Martin Lewis exclusively revealed on Friday night that the details of the fourth SEISS grant would be revealed by HM Treasury at the spring Budget on March 3. This particular grant, announced by Chancellor of the Exchequer Rishi Sunak last year, is intended to cover the period from February to April.
The financial journalist and campaigner also addressed how unlike previous grants, this one will be one which people can apply for following the 2019 to 2020 Self Assessment Tax Return deadline.
As such, it may be that there is a change to eligibility rules – although this speculation.
This particular tax return deadline is a matter of days away – falling at midnight on January 31, 2020.
“If we try and add two and two together, and I am perhaps making five, so everything I am about to say is supposition, and I need to be very plain on that,” he began, before suggesting there is both “principled problems and practical problems” as it stands.
“I think there is a unique opportunity for the fourth grant to address some of those practical problems,” Martin stated.
“The first being that you have to have filled in a 2018/19 tax return in order to be eligible for this grant.
“Well, by that time, at the end of this month, people will have filled in their 2019/20 tax returns.
“We will have passed the deadline.
“So I think it is certainly plausible that that income will now be included into the assessment, and I would give that a better than 50 percent chance of happening.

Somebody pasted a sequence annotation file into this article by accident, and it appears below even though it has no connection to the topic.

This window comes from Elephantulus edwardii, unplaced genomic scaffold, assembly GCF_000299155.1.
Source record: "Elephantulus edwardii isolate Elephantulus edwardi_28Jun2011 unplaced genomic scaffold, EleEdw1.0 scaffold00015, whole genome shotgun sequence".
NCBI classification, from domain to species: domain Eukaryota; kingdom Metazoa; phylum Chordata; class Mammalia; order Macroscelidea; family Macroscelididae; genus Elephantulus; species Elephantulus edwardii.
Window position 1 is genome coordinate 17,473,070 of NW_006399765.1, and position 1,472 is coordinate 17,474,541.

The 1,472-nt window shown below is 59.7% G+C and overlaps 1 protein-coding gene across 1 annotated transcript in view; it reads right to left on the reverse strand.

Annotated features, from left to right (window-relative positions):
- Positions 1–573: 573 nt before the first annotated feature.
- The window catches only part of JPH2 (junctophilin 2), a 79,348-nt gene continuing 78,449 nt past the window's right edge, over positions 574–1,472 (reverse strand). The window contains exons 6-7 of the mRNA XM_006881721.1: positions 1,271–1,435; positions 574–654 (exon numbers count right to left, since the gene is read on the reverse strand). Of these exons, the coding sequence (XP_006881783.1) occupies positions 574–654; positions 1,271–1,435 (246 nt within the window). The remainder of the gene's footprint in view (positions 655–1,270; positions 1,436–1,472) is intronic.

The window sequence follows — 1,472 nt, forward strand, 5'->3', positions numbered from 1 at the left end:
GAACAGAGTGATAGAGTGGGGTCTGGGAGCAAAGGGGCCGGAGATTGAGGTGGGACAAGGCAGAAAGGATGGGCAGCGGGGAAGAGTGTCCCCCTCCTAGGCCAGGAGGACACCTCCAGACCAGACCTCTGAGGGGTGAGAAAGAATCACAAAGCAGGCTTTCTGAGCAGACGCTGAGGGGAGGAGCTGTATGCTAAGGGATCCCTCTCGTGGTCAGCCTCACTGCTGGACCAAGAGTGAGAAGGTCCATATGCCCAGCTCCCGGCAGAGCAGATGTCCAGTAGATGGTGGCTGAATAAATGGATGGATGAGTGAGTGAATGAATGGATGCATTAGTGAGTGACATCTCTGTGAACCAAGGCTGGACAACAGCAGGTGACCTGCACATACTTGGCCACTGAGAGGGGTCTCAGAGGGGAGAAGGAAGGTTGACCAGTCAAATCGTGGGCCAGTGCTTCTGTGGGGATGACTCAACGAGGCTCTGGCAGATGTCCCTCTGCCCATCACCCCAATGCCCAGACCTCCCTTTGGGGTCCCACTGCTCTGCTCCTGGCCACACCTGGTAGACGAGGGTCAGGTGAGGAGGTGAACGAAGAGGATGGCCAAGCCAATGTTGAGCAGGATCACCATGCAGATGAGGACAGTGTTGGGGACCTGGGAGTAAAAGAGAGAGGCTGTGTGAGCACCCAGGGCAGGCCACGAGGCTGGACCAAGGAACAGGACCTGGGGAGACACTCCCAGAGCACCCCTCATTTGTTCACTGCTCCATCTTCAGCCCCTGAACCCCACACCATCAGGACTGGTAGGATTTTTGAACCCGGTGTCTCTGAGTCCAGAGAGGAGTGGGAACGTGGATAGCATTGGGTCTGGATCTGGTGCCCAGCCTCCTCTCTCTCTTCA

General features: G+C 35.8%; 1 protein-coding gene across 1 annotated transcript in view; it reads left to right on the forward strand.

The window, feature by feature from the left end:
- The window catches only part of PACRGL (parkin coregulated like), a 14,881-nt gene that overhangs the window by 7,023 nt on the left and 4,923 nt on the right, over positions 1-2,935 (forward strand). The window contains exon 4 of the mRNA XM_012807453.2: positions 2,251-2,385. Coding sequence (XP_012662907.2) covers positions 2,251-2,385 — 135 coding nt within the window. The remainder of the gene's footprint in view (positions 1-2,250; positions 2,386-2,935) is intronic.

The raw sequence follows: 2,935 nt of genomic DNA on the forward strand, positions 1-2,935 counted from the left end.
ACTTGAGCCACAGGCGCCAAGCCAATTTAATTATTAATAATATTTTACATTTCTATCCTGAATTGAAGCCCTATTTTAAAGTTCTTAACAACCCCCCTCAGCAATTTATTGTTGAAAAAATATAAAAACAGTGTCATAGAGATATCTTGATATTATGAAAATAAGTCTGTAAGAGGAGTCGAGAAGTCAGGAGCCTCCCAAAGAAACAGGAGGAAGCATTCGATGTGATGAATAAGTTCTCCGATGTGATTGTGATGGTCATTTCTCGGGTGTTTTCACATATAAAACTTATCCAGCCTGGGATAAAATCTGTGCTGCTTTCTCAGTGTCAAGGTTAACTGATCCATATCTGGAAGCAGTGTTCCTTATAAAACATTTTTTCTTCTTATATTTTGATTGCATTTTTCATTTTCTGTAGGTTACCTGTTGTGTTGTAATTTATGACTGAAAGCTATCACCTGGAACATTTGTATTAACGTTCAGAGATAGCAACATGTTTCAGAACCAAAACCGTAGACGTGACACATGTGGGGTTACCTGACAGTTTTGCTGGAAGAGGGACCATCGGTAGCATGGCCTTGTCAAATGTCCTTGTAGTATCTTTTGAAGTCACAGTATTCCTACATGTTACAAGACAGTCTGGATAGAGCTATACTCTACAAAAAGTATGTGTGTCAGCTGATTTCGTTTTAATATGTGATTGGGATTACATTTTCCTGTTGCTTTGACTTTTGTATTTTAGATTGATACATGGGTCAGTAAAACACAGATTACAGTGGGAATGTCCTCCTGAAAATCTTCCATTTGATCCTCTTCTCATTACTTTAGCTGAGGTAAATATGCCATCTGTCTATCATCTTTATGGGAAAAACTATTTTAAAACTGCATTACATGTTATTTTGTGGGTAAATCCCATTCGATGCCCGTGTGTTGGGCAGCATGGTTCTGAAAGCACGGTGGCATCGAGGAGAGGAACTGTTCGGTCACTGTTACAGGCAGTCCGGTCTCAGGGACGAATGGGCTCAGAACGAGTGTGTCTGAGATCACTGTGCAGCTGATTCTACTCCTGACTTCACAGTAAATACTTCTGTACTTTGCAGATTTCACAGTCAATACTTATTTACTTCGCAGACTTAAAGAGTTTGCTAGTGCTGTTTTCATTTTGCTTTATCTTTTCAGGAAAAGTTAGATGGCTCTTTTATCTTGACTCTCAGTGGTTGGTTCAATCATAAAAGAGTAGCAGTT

“And, I would certainly urge anybody who is self-employed, even if you’ve not been eligible for this help, to get your tax return in quickly.”
HMRC announced a temporary change to the rules regarding penalty charges for late filing of Self Assessment tax returns on Monday.
It means those who cannot file their tax return by the January 31 deadline won’t receive a late filing penalty, provided they file it online by February 28.
However, HMRC is still encouraging anyone who needs to file a return but who has not yet done so, to do this by the January 31 deadline, if possible.
Taxpayers are still obliged to pay their tax bill by January 31.
Interest will be charged from February 1 on any outstanding liabilities.
HMRC’s Chief Executive, Jim Harra, said: “We want to encourage as many people as possible to file their return on time, so we can calculate their tax bill and help them if they can’t pay it straight away.
“But we recognise the immense pressure that many people are facing in these unprecedented times and it has become increasingly clear that some people will not be able to file their return by January 31.
“Not charging late filing penalties for late online tax returns submitted in February will give them the breathing space they need to complete and file their returns, without worrying about receiving a penalty.
“We can reasonably assume most of these people will have a valid reason for filing late, caused by the pandemic.”